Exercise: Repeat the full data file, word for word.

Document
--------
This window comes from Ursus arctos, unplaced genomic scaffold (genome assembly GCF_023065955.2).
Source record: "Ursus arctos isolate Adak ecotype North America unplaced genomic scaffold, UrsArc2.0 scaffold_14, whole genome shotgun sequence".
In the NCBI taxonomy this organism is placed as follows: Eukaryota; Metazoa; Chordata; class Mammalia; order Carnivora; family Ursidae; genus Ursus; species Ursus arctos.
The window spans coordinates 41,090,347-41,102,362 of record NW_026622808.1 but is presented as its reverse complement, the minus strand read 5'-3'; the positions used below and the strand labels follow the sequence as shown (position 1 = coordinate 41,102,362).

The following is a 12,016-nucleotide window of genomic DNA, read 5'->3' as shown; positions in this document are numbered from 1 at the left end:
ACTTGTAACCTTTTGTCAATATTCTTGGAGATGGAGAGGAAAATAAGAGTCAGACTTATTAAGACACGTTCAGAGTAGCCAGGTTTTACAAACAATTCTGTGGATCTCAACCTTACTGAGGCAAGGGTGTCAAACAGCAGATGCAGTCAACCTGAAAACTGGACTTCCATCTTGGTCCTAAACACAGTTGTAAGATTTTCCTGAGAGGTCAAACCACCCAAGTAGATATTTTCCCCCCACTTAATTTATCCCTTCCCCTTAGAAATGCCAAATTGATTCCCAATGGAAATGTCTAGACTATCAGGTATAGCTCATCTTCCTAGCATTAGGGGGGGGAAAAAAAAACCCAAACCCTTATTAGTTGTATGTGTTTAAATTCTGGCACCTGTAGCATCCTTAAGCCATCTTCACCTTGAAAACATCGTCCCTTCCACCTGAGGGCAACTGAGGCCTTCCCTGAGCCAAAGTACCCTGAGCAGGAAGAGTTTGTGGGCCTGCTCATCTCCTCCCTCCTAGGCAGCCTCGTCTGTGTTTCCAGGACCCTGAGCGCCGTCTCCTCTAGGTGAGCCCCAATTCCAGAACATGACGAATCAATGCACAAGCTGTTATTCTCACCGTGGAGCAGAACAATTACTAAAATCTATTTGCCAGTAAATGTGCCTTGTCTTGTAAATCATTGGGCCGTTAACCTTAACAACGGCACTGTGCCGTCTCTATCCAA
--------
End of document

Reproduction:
This window comes from Ursus arctos, unplaced genomic scaffold (genome assembly GCF_023065955.2).
Source record: "Ursus arctos isolate Adak ecotype North America unplaced genomic scaffold, UrsArc2.0 scaffold_14, whole genome shotgun sequence".
In the NCBI taxonomy this organism is placed as follows: Eukaryota; Metazoa; Chordata; class Mammalia; order Carnivora; family Ursidae; genus Ursus; species Ursus arctos.
The window spans coordinates 41,090,347-41,102,362 of record NW_026622808.1 but is presented as its reverse complement, the minus strand read 5'-3'; the positions used below and the strand labels follow the sequence as shown (position 1 = coordinate 41,102,362).

The following is a 12,016-nucleotide window of genomic DNA, read 5'->3' as shown; positions in this document are numbered from 1 at the left end:
ACTTGTAACCTTTTGTCAATATTCTTGGAGATGGAGAGGAAAATAAGAGTCAGACTTATTAAGACACGTTCAGAGTAGCCAGGTTTTACAAACAATTCTGTGGATCTCAACCTTACTGAGGCAAGGGTGTCAAACAGCAGATGCAGTCAACCTGAAAACTGGACTTCCATCTTGGTCCTAAACACAGTTGTAAGATTTTCCTGAGAGGTCAAACCACCCAAGTAGATATTTTCCCCCCACTTAATTTATCCCTTCCCCTTAGAAATGCCAAATTGATTCCCAATGGAAATGTCTAGACTATCAGGTATAGCTCATCTTCCTAGCATTAGGGGGGGGAAAAAAAAACCCAAACCCTTATTAGTTGTATGTGTTTAAATTCTGGCACCTGTAGCATCCTTAAGCCATCTTCACCTTGAAAACATCGTCCCTTCCACCTGAGGGCAACTGAGGCCTTCCCTGAGCCAAAGTACCCTGAGCAGGAAGAGTTTGTGGGCCTGCTCATCTCCTCCCTCCTAGGCAGCCTCGTCTGTGTTTCCAGGACCCTGAGCGCCGTCTCCTCTAGGTGAGCCCCAATTCCAGAACATGACGAATCAATGCACAAGCTGTTATTCTCACCGTGGAGCAGAACAATTACTAAAATCTATTTGCCAGTAAATGTGCCTTGTCTTGTAAATCATTGGGCCGTTAACCTTAACAACGGCACTGTGCCGTCTCTATCCAA